The bigger issue I tend to have with checked exceptions is I always look at them as being a violation of the open-closed principle. There is this notion in software engineering that, when you create a module it should be easy to extend that module, but you shouldn't have to modify it. Think about the case where you have a checked exception - you are going to throw an exception here and you want to catch it over here. If you change an exception that you throw, you have to go to every intermediate layer and basically alter the signatures in order to say "Look, this thing can be propagated up to this particular area of our code." I find that that's awkward in a sense.
Yes, you have. The interesting thing about exceptions is that they are a way for us to decouple the detection of errors and their recovery. If we do have to deal with intermediate layers, then it's like we are not able to do the full disconnection when we have checked exceptions. Occasionally, I run into people who say "Yes, checked are great and I love them" and then you have to say "If you were working in a different environment, would you feel the same way in an environment where you wouldn't have them?" Sometimes we have to try things out in a different environment and ask ourselves then "Is it just familiarity?"
12. Recently, I've been involved in a project that involves programming in functional programming languages - statically typed ones - and I had the observation that everything starts to work almost in the first try. Do you agree with this observation? Do you think that functional programming can bring more correctness to programs?
One thing that's very interesting about functional is that it's really hard to program by accident in functional programming. I don't know how much of this is new to me and is new to many people in the industry now. You can't say "I think I am going to add this and find out what happens". You have to basically articulate the next step in your computation. If you want to solve this problem over here, you have to think what's the intermediate form you need to go on target, to move forward in a way.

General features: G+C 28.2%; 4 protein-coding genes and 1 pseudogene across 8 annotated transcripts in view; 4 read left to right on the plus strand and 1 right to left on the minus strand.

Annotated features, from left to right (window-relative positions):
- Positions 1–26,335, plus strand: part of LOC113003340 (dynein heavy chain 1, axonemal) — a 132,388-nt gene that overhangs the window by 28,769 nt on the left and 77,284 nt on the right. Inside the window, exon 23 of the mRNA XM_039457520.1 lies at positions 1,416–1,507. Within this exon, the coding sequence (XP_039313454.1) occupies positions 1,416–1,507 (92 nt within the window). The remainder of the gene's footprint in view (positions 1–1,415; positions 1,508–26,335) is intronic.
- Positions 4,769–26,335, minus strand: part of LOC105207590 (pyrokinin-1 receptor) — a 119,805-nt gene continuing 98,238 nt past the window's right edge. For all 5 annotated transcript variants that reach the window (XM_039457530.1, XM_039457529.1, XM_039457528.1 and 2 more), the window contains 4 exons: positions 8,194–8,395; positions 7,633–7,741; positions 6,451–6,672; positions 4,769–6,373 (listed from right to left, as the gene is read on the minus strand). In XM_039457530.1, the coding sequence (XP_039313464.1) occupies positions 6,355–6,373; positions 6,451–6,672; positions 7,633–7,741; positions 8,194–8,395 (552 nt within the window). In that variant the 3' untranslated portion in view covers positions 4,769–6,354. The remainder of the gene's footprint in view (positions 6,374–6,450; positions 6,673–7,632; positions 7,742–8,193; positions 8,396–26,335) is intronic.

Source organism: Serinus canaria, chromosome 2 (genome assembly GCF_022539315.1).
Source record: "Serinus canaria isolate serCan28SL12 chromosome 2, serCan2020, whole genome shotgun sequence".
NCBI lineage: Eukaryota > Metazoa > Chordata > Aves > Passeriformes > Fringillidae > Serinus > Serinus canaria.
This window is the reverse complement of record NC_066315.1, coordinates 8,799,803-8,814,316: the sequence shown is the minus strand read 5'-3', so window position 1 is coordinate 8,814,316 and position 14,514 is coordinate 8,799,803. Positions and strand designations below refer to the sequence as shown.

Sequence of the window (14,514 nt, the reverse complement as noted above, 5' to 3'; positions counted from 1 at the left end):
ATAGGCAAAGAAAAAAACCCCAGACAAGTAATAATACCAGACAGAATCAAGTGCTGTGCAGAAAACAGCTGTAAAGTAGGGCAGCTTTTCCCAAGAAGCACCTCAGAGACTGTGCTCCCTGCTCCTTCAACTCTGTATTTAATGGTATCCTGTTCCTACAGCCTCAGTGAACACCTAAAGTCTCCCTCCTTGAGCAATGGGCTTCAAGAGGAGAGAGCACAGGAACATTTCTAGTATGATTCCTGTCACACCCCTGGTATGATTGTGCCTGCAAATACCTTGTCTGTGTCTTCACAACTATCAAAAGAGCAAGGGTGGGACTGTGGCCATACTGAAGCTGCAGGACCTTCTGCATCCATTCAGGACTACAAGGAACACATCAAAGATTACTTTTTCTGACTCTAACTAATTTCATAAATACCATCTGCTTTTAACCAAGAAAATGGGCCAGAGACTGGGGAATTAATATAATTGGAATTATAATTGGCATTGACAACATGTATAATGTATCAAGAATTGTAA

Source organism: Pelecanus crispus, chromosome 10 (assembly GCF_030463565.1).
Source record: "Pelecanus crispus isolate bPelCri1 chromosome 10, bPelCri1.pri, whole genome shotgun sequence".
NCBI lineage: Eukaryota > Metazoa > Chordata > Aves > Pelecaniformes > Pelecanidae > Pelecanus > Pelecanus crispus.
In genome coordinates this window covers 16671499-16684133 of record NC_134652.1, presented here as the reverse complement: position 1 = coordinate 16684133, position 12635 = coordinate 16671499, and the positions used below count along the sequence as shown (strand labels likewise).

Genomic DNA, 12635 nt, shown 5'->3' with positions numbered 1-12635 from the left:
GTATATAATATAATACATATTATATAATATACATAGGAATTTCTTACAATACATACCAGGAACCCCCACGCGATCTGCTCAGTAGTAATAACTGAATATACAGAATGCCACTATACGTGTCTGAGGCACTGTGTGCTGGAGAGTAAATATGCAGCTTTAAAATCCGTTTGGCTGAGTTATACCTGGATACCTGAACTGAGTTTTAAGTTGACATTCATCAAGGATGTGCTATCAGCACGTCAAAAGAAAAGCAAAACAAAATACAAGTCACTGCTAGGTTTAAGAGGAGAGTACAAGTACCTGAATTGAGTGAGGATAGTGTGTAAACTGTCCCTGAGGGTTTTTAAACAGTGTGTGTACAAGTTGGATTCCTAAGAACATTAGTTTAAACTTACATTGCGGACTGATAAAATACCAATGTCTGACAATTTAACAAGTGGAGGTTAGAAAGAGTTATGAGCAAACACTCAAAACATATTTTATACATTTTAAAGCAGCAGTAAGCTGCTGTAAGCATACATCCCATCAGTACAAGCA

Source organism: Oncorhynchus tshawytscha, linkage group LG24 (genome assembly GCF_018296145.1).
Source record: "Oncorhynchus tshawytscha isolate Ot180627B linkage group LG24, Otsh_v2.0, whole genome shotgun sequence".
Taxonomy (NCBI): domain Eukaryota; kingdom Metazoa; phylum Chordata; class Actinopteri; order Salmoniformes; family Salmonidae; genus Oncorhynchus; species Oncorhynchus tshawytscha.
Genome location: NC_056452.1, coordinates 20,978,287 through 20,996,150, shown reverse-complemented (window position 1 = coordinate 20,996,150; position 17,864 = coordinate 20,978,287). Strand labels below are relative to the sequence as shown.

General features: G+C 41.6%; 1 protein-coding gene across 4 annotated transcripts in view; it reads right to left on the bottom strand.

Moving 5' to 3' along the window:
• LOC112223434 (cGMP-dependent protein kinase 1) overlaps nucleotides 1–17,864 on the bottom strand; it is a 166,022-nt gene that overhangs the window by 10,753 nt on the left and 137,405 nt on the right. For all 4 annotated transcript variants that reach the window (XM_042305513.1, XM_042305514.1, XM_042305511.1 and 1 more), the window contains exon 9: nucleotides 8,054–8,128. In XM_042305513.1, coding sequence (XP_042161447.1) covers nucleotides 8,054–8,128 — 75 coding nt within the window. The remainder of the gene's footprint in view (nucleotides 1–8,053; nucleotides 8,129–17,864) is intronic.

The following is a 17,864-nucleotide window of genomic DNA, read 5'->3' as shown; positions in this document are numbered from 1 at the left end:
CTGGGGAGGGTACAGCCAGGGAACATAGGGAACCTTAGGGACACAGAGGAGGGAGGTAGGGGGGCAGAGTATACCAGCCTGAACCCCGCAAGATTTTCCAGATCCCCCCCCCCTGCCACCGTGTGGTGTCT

So, it does force a lot of deliberation on you and it is true that while these newer type checked languages, the type system itself is something that you have to conform to. You have to think quite a bit in order to make sure that you are going to conform to these things. I've heard that a number of times people saying that "In Haskell I know that once the types checks it's good and I'm set". That's good, but I also think that that's generally true of everything else that we do in the process and tools base that forces us to be more reflective and more conscientious when we are doing something. It's yet another tool that goes and gives us something in that direction. Test driven development, in particular with a language like Ruby, for instance, forces that same degree of reflection conscientiousness, as we are working.
I think it's cool. I did that on a big project a long time ago, working on C++ and we did it because it was a safety critical product and we wanted to make sure the thing was working really very well. It was the kind of thing that you couldn't stop and restart. I basically designed my contract macros in C++ and we used them in various different places and I found it was cool. The only thing that got me about design by contract - because I didn't understand it well enough back then - was I felt "They always tell you that you can take these assertions and just get rid of them in production", but then you think "That's not really all that cool, because I want to have these things caught there".
I also started to think that it's kind of a weird thing because this can't take the place of testing because you have to execute the code anyway. With unit testing it's like at least you are executing the code in various different scenarios and see what happens. When you design by contract is like putting these assertions in there and you still have to exercise the code to see what's going on with it. I took a while for me to realize that, essentially, with TDD and design by contract you are really doing the same thing.